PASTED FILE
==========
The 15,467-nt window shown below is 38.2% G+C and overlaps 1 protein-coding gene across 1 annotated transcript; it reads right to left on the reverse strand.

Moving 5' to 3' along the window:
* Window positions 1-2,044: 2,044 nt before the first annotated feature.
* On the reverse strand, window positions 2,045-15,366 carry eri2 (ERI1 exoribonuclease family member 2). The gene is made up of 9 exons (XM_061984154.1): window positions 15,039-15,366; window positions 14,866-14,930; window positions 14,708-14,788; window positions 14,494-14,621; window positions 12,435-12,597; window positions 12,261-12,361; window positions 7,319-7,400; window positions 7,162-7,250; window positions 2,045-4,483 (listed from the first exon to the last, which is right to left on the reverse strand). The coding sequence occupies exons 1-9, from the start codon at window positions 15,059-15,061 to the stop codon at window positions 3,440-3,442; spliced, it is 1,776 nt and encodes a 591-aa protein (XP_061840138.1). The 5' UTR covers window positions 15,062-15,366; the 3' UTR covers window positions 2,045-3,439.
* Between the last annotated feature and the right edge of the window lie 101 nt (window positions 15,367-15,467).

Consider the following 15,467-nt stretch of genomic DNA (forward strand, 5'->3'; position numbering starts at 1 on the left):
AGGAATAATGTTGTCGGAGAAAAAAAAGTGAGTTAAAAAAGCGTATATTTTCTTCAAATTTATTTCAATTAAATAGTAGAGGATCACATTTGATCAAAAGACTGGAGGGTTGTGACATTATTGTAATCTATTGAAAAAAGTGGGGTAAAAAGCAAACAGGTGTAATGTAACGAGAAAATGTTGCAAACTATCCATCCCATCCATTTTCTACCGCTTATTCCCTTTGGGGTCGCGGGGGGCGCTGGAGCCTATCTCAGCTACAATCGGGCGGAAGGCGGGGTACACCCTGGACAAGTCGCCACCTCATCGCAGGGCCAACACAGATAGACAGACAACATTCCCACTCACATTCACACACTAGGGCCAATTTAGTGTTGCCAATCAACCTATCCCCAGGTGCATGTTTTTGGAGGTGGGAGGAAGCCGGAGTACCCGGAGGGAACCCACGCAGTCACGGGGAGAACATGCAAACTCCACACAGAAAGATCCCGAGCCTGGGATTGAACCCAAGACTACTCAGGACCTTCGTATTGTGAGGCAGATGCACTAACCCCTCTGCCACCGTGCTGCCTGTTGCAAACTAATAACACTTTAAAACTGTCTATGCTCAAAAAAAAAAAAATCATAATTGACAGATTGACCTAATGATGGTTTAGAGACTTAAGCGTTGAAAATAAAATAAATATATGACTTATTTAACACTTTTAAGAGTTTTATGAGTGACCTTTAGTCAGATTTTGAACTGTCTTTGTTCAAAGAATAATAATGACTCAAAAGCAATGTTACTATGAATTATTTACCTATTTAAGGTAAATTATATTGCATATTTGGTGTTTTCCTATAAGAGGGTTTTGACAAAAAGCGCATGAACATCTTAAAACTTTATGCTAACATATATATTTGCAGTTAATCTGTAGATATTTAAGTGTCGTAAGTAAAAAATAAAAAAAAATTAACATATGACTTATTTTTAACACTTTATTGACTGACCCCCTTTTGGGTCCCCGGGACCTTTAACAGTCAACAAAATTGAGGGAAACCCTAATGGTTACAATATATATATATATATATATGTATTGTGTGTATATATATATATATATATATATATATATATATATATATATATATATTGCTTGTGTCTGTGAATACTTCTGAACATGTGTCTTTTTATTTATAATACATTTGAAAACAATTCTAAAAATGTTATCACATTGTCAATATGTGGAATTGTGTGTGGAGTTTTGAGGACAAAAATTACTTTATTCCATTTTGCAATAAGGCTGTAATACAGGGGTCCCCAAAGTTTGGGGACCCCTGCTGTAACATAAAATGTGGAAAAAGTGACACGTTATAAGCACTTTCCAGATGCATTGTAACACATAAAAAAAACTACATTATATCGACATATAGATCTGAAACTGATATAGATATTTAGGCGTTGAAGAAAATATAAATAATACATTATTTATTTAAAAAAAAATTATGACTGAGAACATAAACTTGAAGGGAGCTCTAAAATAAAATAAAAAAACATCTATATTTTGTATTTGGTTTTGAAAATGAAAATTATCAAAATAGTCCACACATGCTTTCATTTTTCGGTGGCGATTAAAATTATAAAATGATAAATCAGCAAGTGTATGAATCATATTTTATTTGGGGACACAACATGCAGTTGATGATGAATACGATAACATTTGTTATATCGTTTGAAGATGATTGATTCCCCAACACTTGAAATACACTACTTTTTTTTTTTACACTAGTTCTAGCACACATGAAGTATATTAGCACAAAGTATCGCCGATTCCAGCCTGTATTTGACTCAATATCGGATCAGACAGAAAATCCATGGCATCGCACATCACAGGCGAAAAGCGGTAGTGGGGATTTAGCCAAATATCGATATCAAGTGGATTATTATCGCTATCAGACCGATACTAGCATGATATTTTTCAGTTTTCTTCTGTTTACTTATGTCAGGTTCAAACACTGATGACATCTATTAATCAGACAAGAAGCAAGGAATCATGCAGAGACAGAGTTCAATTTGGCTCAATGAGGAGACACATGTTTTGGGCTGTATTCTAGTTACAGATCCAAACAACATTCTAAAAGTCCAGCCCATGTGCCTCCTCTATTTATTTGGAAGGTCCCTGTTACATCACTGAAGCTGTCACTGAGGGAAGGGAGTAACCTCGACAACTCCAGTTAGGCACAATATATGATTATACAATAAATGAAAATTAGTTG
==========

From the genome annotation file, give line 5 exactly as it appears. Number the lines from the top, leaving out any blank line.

* Between the last annotated feature and the right edge of the window lie 101 nt (window positions 15,367-15,467).